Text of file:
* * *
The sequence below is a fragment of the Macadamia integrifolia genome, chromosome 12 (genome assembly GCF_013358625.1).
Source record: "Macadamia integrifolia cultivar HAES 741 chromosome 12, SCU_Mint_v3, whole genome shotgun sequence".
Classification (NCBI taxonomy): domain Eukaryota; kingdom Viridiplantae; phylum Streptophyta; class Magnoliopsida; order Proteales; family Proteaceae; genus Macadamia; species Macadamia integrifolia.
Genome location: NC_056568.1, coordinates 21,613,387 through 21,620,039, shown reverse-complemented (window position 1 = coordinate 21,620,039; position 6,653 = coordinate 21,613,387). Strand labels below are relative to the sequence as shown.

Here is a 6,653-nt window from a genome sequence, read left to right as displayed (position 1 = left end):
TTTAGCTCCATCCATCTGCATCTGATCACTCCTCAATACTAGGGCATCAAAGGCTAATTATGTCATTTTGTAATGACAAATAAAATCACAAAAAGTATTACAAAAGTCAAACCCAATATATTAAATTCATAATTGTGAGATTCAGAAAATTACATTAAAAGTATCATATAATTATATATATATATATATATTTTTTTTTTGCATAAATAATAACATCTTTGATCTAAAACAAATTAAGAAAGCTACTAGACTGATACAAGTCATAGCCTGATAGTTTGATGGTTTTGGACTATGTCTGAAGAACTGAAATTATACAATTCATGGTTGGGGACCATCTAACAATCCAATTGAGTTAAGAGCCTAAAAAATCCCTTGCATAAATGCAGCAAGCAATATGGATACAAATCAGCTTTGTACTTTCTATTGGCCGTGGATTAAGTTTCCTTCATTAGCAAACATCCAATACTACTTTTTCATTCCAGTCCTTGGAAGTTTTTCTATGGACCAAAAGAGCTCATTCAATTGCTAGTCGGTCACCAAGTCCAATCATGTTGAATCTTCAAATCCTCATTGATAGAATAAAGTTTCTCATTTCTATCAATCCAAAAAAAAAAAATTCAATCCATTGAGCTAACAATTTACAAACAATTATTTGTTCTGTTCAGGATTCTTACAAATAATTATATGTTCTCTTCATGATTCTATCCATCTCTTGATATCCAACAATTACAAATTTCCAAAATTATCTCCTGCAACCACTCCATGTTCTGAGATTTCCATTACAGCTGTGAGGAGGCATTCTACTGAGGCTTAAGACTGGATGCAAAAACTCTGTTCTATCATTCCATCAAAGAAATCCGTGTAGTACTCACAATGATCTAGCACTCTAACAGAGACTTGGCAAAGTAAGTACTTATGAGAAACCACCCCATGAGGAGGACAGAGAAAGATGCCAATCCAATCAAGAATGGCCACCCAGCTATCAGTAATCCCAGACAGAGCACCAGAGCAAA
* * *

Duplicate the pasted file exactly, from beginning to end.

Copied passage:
The sequence below is a fragment of the Macadamia integrifolia genome, chromosome 12 (genome assembly GCF_013358625.1).
Source record: "Macadamia integrifolia cultivar HAES 741 chromosome 12, SCU_Mint_v3, whole genome shotgun sequence".
Classification (NCBI taxonomy): domain Eukaryota; kingdom Viridiplantae; phylum Streptophyta; class Magnoliopsida; order Proteales; family Proteaceae; genus Macadamia; species Macadamia integrifolia.
Genome location: NC_056568.1, coordinates 21,613,387 through 21,620,039, shown reverse-complemented (window position 1 = coordinate 21,620,039; position 6,653 = coordinate 21,613,387). Strand labels below are relative to the sequence as shown.

Here is a 6,653-nt window from a genome sequence, read left to right as displayed (position 1 = left end):
TTTAGCTCCATCCATCTGCATCTGATCACTCCTCAATACTAGGGCATCAAAGGCTAATTATGTCATTTTGTAATGACAAATAAAATCACAAAAAGTATTACAAAAGTCAAACCCAATATATTAAATTCATAATTGTGAGATTCAGAAAATTACATTAAAAGTATCATATAATTATATATATATATATATATTTTTTTTTTGCATAAATAATAACATCTTTGATCTAAAACAAATTAAGAAAGCTACTAGACTGATACAAGTCATAGCCTGATAGTTTGATGGTTTTGGACTATGTCTGAAGAACTGAAATTATACAATTCATGGTTGGGGACCATCTAACAATCCAATTGAGTTAAGAGCCTAAAAAATCCCTTGCATAAATGCAGCAAGCAATATGGATACAAATCAGCTTTGTACTTTCTATTGGCCGTGGATTAAGTTTCCTTCATTAGCAAACATCCAATACTACTTTTTCATTCCAGTCCTTGGAAGTTTTTCTATGGACCAAAAGAGCTCATTCAATTGCTAGTCGGTCACCAAGTCCAATCATGTTGAATCTTCAAATCCTCATTGATAGAATAAAGTTTCTCATTTCTATCAATCCAAAAAAAAAAAATTCAATCCATTGAGCTAACAATTTACAAACAATTATTTGTTCTGTTCAGGATTCTTACAAATAATTATATGTTCTCTTCATGATTCTATCCATCTCTTGATATCCAACAATTACAAATTTCCAAAATTATCTCCTGCAACCACTCCATGTTCTGAGATTTCCATTACAGCTGTGAGGAGGCATTCTACTGAGGCTTAAGACTGGATGCAAAAACTCTGTTCTATCATTCCATCAAAGAAATCCGTGTAGTACTCACAATGATCTAGCACTCTAACAGAGACTTGGCAAAGTAAGTACTTATGAGAAACCACCCCATGAGGAGGACAGAGAAAGATGCCAATCCAATCAAGAATGGCCACCCAGCTATCAGTAATCCCAGACAGAGCACCAGAGCAAA